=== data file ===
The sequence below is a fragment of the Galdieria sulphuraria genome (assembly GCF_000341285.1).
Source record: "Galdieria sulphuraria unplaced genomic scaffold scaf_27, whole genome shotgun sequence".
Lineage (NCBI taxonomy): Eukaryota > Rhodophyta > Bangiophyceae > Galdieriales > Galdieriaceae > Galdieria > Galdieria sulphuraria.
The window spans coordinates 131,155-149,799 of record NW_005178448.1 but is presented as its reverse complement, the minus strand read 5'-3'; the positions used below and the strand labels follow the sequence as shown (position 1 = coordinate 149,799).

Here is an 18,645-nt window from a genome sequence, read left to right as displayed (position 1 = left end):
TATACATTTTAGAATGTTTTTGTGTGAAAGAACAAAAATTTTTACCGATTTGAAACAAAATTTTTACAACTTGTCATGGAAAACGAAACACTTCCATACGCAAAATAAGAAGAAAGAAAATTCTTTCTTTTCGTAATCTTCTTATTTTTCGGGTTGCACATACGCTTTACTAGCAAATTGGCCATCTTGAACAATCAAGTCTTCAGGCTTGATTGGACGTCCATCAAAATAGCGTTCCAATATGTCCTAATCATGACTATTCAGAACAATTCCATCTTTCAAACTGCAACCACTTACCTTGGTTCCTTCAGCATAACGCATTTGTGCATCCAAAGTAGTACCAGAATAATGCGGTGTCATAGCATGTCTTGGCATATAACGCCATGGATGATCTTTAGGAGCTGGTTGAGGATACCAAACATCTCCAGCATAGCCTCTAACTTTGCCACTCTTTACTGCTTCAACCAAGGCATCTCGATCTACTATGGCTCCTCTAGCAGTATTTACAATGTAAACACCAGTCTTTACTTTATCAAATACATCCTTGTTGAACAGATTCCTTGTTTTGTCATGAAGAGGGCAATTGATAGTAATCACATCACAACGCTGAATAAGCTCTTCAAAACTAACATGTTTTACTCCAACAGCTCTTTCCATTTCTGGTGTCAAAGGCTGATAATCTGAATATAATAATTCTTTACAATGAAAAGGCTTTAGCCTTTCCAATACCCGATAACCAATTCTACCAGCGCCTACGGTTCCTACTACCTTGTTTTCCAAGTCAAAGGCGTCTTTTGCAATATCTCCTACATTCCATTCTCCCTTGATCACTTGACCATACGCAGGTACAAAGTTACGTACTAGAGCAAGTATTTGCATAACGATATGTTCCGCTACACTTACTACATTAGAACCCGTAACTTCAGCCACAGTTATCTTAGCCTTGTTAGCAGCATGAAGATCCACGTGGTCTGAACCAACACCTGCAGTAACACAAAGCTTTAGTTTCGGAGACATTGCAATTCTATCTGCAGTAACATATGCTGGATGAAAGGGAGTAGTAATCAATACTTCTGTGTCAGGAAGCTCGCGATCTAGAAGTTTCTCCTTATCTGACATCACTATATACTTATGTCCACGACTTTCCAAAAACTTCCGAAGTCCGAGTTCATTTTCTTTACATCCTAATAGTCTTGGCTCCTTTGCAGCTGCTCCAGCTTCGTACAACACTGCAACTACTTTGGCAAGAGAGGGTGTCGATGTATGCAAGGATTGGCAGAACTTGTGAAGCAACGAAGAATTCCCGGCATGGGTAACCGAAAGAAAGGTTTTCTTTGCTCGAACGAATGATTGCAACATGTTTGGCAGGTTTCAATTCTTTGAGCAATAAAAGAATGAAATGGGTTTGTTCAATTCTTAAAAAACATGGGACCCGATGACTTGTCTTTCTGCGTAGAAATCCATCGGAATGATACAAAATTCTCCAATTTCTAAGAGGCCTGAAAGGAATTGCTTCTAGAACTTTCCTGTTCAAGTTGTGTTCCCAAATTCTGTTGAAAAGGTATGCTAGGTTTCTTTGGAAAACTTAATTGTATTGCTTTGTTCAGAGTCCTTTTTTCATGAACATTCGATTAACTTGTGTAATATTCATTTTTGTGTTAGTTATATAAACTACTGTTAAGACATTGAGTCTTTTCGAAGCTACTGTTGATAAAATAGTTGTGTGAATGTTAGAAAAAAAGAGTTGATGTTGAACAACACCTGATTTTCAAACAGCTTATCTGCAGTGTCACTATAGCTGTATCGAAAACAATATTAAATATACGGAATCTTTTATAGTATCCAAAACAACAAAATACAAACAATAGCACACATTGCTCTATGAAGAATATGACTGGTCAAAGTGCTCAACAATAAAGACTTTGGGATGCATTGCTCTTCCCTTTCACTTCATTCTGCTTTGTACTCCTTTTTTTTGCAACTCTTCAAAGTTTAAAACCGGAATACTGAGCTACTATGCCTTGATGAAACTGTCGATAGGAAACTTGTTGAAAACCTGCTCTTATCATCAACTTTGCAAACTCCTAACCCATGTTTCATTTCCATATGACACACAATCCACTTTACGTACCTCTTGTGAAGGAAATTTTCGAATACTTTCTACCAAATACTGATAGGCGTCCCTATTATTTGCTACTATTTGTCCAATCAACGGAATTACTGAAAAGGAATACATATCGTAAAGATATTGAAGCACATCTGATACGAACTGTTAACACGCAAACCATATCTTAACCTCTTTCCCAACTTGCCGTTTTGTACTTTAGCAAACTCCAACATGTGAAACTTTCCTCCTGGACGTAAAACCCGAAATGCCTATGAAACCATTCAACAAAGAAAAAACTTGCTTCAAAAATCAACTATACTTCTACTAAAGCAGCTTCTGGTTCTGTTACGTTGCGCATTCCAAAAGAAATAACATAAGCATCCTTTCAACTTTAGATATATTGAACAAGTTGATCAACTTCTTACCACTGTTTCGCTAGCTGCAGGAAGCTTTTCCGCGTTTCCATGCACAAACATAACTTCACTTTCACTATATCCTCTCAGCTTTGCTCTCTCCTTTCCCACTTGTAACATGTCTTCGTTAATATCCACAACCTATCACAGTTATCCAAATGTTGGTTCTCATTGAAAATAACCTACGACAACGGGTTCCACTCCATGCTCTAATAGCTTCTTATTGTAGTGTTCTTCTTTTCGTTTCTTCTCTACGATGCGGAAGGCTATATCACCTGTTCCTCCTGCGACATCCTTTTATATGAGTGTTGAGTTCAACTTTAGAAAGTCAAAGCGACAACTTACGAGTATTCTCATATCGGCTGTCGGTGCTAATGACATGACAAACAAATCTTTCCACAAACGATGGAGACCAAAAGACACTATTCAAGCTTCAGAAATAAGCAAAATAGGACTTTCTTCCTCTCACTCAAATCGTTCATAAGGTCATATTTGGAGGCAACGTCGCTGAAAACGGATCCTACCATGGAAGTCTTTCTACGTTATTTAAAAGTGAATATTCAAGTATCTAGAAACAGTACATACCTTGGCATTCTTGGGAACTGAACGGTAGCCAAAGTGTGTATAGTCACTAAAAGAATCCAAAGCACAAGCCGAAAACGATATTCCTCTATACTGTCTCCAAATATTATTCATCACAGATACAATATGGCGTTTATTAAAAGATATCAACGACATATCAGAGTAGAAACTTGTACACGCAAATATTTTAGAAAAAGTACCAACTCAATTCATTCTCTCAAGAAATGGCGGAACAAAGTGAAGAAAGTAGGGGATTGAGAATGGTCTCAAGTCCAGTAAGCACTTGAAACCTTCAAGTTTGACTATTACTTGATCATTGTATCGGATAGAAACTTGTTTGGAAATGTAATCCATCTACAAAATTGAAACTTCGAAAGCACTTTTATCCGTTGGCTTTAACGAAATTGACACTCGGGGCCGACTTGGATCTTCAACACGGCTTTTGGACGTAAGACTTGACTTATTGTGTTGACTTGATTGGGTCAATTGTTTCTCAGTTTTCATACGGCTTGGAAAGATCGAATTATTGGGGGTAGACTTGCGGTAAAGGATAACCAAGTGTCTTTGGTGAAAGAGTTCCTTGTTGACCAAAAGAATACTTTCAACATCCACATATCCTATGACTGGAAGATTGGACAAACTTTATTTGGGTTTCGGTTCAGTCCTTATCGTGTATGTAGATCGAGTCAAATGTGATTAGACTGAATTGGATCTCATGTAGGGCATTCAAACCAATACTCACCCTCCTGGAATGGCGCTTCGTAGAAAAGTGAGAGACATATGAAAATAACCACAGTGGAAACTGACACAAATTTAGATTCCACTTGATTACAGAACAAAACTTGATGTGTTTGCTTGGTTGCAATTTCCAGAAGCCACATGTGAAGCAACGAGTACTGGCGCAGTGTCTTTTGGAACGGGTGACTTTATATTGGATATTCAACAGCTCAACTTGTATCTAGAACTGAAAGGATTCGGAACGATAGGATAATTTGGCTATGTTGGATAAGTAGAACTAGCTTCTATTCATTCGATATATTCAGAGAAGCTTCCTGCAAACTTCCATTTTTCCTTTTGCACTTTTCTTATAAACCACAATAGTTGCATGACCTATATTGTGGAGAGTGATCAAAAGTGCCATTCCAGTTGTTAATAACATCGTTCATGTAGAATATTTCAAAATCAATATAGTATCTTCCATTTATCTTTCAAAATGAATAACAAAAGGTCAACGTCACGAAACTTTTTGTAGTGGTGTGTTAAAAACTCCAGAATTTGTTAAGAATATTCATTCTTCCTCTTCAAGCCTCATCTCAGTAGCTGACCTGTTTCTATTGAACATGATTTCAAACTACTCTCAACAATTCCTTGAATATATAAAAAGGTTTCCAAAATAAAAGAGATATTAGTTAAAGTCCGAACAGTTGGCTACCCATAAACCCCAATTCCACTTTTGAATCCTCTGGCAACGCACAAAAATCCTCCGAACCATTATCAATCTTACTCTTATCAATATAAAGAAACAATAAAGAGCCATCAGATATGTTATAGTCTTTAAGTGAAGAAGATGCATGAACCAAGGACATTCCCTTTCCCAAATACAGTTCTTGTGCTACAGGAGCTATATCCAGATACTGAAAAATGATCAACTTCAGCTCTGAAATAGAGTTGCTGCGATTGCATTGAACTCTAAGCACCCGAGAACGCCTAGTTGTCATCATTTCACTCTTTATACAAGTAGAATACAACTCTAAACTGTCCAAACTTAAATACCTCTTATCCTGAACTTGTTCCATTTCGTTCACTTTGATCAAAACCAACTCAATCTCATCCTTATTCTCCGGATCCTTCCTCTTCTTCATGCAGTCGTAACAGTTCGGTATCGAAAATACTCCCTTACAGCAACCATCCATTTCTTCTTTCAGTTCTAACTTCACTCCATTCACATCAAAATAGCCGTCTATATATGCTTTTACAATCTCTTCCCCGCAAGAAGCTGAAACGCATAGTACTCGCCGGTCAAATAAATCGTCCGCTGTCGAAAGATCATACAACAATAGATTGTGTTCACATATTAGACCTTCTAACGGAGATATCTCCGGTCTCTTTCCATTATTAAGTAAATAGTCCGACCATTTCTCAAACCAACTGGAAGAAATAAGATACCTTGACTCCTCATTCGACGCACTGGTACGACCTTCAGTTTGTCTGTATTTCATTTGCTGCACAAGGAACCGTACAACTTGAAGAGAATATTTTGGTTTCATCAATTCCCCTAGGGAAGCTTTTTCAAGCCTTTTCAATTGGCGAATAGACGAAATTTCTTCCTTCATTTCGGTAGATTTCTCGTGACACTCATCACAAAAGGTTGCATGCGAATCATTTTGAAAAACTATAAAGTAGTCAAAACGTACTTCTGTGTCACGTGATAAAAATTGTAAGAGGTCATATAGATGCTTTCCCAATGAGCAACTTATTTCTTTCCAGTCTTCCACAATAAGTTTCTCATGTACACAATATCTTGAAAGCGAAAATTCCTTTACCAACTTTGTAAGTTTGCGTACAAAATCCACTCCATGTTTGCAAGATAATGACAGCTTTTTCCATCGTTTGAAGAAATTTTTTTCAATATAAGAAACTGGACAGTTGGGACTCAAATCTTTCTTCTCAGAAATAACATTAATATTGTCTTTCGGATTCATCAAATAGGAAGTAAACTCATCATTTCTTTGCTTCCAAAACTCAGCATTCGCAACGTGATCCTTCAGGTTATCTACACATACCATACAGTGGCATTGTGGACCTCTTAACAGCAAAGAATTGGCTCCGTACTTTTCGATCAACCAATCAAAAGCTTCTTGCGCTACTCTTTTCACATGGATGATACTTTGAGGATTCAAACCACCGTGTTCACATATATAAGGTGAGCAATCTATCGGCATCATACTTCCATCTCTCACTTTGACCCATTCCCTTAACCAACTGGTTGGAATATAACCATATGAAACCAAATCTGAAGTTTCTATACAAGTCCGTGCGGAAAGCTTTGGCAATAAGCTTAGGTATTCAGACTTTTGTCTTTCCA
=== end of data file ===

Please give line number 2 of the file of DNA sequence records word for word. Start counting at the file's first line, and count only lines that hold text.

Source record: "Galdieria sulphuraria unplaced genomic scaffold scaf_27, whole genome shotgun sequence".